"It's not you, it's me." "I hope we can still be friends". Have you ever used these lines while breaking up with someone? If you were the dumpee did it make you feel better or worse? I'm guessing worse.
Recently I was interviewed me for a Chicago Tribune story called How To End A Relationship by Alexia Elejalde-Ruiz. The interview got me thinking a bit more about common break-up moves when the timing or compatibility just isn't right. The really rude ones are obvious - disappearing with no explanation, e-mail, text message and Facebook ditching, being mean or passive-aggressive until your partner breaks up with you etc.
But sometimes you think you're being humane and you're not. Some break-up lines are dressed in compassionate clothing and leave the dumpee feeling worse or clinging to false hopes. You use them because you really don't want to hurt someone else's feelings - but also to help you feel less guilty when you feel responsible for someone's else's pain. Sometimes you use them to leave a door open.
No matter what you say when you're not ready to commit and your partner wants to continue, he or she will be hurt. No getting around that. The challenge is how to get your message across humanely without sugar-coating the truth, using platitudes or stringing them along.
When To Be Specific
Opening with "It's not you, it's me" is just going put your partner on the defensive from the start. Skip the line and get right to explaining specifically and succinctly what it is about YOU that makes this relationship a mismatch. Instead of just saying "You deserve better", name what it is you aren't ready or wanting to give that your partner needs. For example: "I thought I was ready to be with one person exclusively when we got together but I'm not. I haven't lied or cheated and I don't want to, so I need to make a clean break or I'm afraid I'll really mess things up. I'm sorry I've led you to believe I could be more committed. I can't". (If you have cheated on your partner, whether to confess it or not when you have already decided to break up is a tough call with lots of ramifications so will be the subject of a future post.)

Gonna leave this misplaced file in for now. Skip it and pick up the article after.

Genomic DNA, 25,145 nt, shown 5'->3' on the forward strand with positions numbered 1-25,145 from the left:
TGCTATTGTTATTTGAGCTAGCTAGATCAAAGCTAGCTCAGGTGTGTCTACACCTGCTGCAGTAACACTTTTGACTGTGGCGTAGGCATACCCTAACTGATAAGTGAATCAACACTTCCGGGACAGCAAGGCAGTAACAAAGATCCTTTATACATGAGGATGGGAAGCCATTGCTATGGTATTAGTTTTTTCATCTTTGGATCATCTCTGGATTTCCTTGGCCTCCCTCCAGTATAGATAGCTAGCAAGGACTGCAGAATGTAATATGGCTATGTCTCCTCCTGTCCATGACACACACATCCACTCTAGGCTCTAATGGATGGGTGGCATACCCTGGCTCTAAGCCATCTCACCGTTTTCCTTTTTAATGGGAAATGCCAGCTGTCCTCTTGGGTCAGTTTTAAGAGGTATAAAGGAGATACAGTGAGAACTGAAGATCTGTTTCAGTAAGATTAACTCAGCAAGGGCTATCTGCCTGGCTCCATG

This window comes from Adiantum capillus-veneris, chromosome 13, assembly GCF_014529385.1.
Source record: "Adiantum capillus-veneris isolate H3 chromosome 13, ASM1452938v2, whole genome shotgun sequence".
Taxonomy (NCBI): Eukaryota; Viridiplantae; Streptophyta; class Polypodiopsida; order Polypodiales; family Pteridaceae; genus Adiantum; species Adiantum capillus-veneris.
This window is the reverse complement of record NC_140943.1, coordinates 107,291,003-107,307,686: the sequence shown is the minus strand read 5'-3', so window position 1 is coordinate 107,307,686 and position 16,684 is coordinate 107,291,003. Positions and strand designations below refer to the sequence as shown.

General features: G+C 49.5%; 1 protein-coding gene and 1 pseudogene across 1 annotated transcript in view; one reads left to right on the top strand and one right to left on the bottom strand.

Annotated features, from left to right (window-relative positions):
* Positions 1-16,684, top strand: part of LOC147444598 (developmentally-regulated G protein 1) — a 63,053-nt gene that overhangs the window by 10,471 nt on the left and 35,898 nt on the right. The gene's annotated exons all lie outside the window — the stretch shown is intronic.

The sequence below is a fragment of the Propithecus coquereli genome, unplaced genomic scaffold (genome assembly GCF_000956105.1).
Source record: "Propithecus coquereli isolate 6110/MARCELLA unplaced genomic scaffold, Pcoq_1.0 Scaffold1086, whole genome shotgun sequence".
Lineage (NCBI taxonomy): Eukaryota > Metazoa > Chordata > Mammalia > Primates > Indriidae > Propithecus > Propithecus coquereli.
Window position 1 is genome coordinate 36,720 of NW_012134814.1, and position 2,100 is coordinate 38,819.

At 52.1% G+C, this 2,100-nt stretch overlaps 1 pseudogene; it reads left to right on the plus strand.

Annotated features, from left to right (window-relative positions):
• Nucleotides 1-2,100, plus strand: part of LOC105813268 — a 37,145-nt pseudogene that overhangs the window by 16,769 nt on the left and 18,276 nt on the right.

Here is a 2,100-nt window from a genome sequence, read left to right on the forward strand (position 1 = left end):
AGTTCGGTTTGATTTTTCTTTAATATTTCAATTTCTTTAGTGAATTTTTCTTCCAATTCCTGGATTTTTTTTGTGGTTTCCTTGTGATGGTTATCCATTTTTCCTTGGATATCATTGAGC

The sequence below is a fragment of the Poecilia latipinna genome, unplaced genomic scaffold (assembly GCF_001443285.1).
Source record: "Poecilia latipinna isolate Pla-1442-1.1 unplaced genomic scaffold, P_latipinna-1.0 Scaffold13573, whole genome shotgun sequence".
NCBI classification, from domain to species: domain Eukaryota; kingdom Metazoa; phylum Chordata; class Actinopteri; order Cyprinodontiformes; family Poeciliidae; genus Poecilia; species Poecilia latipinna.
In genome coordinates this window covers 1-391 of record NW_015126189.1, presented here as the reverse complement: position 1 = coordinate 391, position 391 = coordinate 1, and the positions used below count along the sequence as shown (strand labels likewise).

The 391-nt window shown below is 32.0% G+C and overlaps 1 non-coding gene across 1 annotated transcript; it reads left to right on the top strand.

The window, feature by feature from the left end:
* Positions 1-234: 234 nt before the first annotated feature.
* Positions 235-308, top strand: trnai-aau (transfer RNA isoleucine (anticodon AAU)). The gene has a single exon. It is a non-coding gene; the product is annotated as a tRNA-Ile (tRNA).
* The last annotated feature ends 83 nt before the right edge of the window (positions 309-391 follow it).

When Not To Be Specific
Sometimes people use the "It's not you, it's me" line because the truth makes them feel shallow and embarrassed. You can't stand that she bites her nails. You found out her "C" cup is really a padded "A". He has love handles you didn't notice until he got naked. He has a collection of action figures. It's still kindest to out yourself - but in this case without being specific about the "flaw", since if you were ready for a well-rounded relationship it wouldn't be a fatal flaw and will unnecessarily hurt your partner's feelings to name it. For example: "I'm finding myself nitpicking and putting you under a microscope, which is making me more and more distant. That's not fair to you and tells me I'm just not ready for a serious relationship."
If you think you are such a catch that you are leaving so you can find someone who is as perfect as you believe you are, go ahead and say something like "I'm a total perfectionist and someday that may come back to bite me but I want to keep looking."
The point is, all of these revised lines will give the person being dumped a chance to see why he or she is better off without you too - which does wonders for helping them move on.
Don't Try to Hedge Your Bets
"I think we need some space for awhile" really means you want to break up but would also like to hedge your bets in case you realize you made a mistake or want him or her back later. Drop the "we" and call it a break-up. Even if you have been best friends, do not become the support person to help your ex through the pain. It will not help and will stall your partner's recovery. If down the road you realize you've changed or grown in some way that is more compatible with your partner, the risk that he or she will be long gone is the price you pay for doing the right thing. And it's worth it.
If you've been ditched by someone who wasn't ready to commit when you were, what did your partner say or do that helped or hurt?
Copyright © 2010, Linda R. Young, Ph.D. All rights reserved.